Unfortunately for Canadians, what were local matters 145 years ago now constitute government's biggest, most expensive and important programs -- health, education and social assistance. The notion that 10 provinces and three territories of vastly different size and wealth can be left to finance them on their own assisted by an equalization program whose future is now in doubt as it comes under increasing attack from the right, is simply a prescription for growing disparity -- and disunity.

It was all predictable. During his years with the libertarian National Citizens' Coalition, the prime minister seldom hid his disdain for Canada and Canadians. "Canada appears content to become a second-tier socialistic country, boasting ever more loudly about its economy and social services to mask its second-rate status," he told the National Post in December 2000. In 1997, he asked an American audience not to "feel particularly bad" for Canada's unemployed. "They don't feel bad about it themselves, as long as they're receiving generous social assistance and unemployment insurance."

Most ominously in light of Thursday's budget, he told an NCC audience in 1994 that: "Whether Canada ends up with one national government or two governments or 10 governments, the Canadian people will require less government no matter what the constitutional status or arrangement of any future country might be."
- If there's anything the Cons can abide less than public broadcasting, it's Rights and Democracy. Which is why the former is merely being cut, while the latter is meeting with a wrecking ball.

- Meanwhile, Andrew Coyne, Bruce Anderson and John Ibbitson tear into the Cons for their combination of deception and incompetence in continuing to push F-35s long after they should have been well aware their talking points were utterly nonsensical.

- Paul Wells comments on the hidden release of another report on Afghanistan as a symptom of all that's wrong with a government more focused on propagandizing than discussing what it's actually doing - and a media far too willing to play into that choice.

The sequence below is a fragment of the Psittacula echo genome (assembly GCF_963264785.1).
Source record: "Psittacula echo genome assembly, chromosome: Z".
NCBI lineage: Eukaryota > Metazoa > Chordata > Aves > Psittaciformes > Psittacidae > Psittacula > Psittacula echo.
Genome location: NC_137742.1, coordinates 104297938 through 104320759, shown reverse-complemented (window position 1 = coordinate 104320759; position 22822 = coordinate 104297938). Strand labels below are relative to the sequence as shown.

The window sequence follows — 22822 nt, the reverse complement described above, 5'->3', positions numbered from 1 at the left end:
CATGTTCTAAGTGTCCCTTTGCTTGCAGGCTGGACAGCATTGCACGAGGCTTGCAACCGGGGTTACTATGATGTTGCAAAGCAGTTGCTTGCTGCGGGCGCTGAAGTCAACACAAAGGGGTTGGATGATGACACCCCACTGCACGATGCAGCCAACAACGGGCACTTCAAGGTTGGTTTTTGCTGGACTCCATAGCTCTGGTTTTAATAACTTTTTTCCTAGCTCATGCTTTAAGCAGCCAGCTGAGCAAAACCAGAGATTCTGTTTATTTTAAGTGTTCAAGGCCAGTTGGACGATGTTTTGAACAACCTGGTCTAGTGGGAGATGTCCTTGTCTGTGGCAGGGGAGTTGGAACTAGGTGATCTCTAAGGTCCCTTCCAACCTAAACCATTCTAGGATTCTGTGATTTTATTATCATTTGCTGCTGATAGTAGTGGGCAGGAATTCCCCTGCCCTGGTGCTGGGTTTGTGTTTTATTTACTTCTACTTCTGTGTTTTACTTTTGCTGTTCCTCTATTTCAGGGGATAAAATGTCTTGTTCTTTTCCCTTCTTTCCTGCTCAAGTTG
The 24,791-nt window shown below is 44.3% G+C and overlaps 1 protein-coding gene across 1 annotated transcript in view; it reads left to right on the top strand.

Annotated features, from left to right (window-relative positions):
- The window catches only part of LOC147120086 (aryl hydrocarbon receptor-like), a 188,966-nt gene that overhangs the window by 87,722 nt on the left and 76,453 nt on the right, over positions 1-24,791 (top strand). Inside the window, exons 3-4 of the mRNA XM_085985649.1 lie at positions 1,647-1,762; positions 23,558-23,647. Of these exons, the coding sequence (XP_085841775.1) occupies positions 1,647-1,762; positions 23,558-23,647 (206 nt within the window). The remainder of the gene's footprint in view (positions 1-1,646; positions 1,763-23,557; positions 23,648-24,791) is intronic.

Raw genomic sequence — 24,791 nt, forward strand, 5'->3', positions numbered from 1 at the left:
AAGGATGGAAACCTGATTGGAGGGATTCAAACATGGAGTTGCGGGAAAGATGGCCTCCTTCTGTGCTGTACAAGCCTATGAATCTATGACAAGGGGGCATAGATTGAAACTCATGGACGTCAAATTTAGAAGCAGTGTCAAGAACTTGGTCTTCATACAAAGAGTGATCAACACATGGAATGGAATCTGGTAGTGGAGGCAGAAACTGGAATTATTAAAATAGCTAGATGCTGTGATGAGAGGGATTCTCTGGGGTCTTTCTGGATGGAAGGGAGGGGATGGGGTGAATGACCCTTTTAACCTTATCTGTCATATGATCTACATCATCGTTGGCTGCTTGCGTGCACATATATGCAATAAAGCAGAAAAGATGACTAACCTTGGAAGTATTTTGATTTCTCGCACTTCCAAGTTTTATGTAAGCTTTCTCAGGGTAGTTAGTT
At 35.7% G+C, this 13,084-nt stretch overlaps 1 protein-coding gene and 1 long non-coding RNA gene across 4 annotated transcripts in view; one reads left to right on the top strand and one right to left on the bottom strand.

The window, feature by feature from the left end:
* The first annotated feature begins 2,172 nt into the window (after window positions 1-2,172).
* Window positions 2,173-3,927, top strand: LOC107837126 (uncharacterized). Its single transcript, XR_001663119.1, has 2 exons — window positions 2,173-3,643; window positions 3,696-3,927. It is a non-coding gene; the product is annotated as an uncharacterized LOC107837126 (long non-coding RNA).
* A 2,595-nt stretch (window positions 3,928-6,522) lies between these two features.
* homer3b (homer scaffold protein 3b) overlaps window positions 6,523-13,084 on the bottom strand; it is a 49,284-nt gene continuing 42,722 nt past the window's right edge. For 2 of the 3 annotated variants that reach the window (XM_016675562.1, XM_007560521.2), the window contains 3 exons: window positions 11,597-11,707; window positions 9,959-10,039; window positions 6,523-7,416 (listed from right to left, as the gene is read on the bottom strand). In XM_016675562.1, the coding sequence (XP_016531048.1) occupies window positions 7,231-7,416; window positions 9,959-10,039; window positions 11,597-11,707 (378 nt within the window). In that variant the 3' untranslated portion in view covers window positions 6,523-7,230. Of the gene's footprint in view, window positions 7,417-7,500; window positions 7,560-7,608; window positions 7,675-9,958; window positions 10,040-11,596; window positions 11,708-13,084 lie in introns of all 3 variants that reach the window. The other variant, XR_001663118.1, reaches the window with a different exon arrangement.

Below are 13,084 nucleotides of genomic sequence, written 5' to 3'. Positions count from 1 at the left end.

- Finally, Murray Mandryk notes that while the Cons can never expect the facts to be on their side, they can usually expect the Wall government to come to their rescue in the PR department.

On areas of agreement

There's plenty of room for debate as to whether Peter Julian's budget filibuster should be seen to have its greatest impact in empowering Canadians who don't hold a seat in Parliament, or in limiting participation by other elected representatives.

But it does seem worth noting that while even a couple of NDP MPs raised questions about Julian's unlimited time, one rather significant group of parliamentarians hasn't much seemed to care one way or the other. And particularly given Julian's explanation that he didn't see any point in the Cons using budget debate time to spout their talking points, doesn't it seem noteworthy that their silence seems to signal agreement?

Leadership 2012 Lessons Learned - Party Edition

I'll close off my discussion of the NDP's leadership campaign with another lessons learned post - this one from the standpoint of the party in administering the campaign.

For the most part, the campaign seems to have thoroughly served its purpose in allowing candidates ample opportunity to showcase themselves without going into the debt that's dogged the Libs' recent leadership candidates for years. In particular, I doubt anybody would argue that the $500,000 spending cap substantially affected the candidates' ability to present themselves to actual and potential members.